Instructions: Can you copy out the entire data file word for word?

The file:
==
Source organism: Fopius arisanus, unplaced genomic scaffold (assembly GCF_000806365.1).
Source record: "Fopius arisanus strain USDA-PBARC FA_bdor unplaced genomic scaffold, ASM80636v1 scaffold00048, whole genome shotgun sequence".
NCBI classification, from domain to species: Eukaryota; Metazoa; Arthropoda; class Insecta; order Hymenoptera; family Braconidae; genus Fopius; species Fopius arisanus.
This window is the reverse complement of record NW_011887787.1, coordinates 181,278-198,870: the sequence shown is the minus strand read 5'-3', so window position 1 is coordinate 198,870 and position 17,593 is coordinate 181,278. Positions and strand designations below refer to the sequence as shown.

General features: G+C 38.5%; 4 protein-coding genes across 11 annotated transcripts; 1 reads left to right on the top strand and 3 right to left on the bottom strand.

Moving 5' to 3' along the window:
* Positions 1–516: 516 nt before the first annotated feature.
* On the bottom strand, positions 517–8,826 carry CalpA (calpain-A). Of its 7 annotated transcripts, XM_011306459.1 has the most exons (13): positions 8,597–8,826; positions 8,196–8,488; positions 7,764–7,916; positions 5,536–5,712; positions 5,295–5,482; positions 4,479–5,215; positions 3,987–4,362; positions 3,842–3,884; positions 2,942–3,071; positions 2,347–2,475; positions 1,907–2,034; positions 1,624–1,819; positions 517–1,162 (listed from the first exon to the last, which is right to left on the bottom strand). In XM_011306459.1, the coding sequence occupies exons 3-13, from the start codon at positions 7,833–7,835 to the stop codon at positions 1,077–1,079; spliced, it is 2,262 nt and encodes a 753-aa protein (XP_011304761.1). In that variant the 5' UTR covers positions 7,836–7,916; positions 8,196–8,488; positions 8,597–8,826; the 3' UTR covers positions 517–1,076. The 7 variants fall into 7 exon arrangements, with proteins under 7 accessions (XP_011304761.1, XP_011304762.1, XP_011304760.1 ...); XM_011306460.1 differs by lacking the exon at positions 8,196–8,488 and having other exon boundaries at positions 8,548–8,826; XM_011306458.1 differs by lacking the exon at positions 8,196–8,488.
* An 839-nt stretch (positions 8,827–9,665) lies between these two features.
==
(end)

Source organism: Fopius arisanus, unplaced genomic scaffold (assembly GCF_000806365.1).
Source record: "Fopius arisanus strain USDA-PBARC FA_bdor unplaced genomic scaffold, ASM80636v1 scaffold00048, whole genome shotgun sequence".
NCBI classification, from domain to species: Eukaryota; Metazoa; Arthropoda; class Insecta; order Hymenoptera; family Braconidae; genus Fopius; species Fopius arisanus.
This window is the reverse complement of record NW_011887787.1, coordinates 181,278-198,870: the sequence shown is the minus strand read 5'-3', so window position 1 is coordinate 198,870 and position 17,593 is coordinate 181,278. Positions and strand designations below refer to the sequence as shown.

General features: G+C 38.5%; 4 protein-coding genes across 11 annotated transcripts; 1 reads left to right on the top strand and 3 right to left on the bottom strand.

Moving 5' to 3' along the window:
* Positions 1–516: 516 nt before the first annotated feature.
* On the bottom strand, positions 517–8,826 carry CalpA (calpain-A). Of its 7 annotated transcripts, XM_011306459.1 has the most exons (13): positions 8,597–8,826; positions 8,196–8,488; positions 7,764–7,916; positions 5,536–5,712; positions 5,295–5,482; positions 4,479–5,215; positions 3,987–4,362; positions 3,842–3,884; positions 2,942–3,071; positions 2,347–2,475; positions 1,907–2,034; positions 1,624–1,819; positions 517–1,162 (listed from the first exon to the last, which is right to left on the bottom strand). In XM_011306459.1, the coding sequence occupies exons 3-13, from the start codon at positions 7,833–7,835 to the stop codon at positions 1,077–1,079; spliced, it is 2,262 nt and encodes a 753-aa protein (XP_011304761.1). In that variant the 5' UTR covers positions 7,836–7,916; positions 8,196–8,488; positions 8,597–8,826; the 3' UTR covers positions 517–1,076. The 7 variants fall into 7 exon arrangements, with proteins under 7 accessions (XP_011304761.1, XP_011304762.1, XP_011304760.1 ...); XM_011306460.1 differs by lacking the exon at positions 8,196–8,488 and having other exon boundaries at positions 8,548–8,826; XM_011306458.1 differs by lacking the exon at positions 8,196–8,488.
* An 839-nt stretch (positions 8,827–9,665) lies between these two features.